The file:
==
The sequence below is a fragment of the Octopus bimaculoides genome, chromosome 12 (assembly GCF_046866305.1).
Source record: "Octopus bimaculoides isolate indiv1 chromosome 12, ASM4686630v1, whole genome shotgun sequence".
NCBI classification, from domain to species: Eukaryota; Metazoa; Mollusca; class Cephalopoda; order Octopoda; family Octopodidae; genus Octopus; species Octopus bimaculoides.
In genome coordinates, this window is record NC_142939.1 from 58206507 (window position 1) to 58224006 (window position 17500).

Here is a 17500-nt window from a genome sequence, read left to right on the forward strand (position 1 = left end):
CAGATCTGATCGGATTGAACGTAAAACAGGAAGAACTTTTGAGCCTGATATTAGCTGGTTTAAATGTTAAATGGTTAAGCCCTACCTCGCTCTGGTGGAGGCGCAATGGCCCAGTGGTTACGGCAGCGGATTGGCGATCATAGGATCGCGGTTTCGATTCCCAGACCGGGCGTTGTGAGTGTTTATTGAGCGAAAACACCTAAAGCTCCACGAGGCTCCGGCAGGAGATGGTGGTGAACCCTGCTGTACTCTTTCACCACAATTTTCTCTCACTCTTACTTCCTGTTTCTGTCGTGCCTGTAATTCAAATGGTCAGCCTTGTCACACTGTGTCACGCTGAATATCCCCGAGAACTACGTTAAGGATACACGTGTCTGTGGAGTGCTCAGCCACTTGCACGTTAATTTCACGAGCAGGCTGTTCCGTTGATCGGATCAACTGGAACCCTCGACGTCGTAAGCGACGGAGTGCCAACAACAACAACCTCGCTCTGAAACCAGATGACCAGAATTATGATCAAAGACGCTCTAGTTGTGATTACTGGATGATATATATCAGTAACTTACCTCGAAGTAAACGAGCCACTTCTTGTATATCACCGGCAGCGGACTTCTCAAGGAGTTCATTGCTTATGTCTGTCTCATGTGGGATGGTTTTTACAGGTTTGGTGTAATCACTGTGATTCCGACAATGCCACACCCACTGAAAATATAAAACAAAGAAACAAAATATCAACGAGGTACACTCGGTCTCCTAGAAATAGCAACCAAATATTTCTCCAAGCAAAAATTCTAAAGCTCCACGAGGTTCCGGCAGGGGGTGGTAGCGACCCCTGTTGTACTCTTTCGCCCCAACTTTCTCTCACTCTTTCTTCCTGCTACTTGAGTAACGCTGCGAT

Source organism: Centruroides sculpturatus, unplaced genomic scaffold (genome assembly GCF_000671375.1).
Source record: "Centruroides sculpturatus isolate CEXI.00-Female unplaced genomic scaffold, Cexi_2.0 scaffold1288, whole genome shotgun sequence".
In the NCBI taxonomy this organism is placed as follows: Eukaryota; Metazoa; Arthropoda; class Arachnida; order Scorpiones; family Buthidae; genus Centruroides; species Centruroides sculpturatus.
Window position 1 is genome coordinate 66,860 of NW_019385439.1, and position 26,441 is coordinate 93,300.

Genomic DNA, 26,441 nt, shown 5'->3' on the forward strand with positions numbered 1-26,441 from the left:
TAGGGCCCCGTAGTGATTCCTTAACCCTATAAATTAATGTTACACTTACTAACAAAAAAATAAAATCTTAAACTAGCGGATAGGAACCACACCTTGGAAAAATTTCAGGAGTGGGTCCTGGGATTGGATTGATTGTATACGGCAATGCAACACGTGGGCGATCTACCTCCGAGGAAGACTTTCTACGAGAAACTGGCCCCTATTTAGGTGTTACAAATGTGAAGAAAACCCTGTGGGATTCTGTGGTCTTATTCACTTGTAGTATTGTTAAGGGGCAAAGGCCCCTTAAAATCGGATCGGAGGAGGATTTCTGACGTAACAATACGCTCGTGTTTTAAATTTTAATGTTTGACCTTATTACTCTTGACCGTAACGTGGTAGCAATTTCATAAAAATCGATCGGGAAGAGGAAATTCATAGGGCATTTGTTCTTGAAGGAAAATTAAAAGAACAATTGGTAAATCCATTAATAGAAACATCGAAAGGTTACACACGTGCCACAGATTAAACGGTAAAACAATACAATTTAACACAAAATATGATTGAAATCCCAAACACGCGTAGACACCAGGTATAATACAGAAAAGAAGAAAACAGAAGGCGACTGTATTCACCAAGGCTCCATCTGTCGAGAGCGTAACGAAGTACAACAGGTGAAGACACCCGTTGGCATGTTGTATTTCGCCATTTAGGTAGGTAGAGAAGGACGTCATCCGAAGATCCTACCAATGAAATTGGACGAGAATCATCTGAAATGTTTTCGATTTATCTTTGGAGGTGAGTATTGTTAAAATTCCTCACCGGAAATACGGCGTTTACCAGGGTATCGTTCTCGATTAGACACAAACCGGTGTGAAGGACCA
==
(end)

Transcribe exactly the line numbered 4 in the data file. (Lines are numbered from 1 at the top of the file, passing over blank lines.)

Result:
In genome coordinates, this window is record NC_142939.1 from 58206507 (window position 1) to 58224006 (window position 17500).